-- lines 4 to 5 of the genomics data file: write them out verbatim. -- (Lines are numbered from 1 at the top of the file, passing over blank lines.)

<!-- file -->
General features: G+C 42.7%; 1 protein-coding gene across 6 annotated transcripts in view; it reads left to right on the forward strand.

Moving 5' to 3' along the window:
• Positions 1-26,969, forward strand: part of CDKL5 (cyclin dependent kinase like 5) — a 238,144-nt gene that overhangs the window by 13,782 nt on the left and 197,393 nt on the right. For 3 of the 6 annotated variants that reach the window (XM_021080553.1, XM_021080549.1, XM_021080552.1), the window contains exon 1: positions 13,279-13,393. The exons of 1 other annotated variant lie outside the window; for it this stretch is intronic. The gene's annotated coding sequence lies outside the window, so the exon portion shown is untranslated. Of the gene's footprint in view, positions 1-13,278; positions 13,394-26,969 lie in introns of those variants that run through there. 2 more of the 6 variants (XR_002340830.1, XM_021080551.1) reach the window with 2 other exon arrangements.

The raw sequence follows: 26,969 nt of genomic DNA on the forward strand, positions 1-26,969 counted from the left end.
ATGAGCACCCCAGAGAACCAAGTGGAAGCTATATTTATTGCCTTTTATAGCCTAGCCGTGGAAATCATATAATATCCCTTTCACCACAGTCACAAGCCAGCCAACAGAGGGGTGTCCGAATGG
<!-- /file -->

The raw sequence follows: 26,969 nt of genomic DNA on the forward strand, positions 1-26,969 counted from the left end.
ATGAGCACCCCAGAGAACCAAGTGGAAGCTATATTTATTGCCTTTTATAGCCTAGCCGTGGAAATCATATAATATCCCTTTCACCACAGTCACAAGCCAGCCAACAGAGGGGTGTCCGAATGG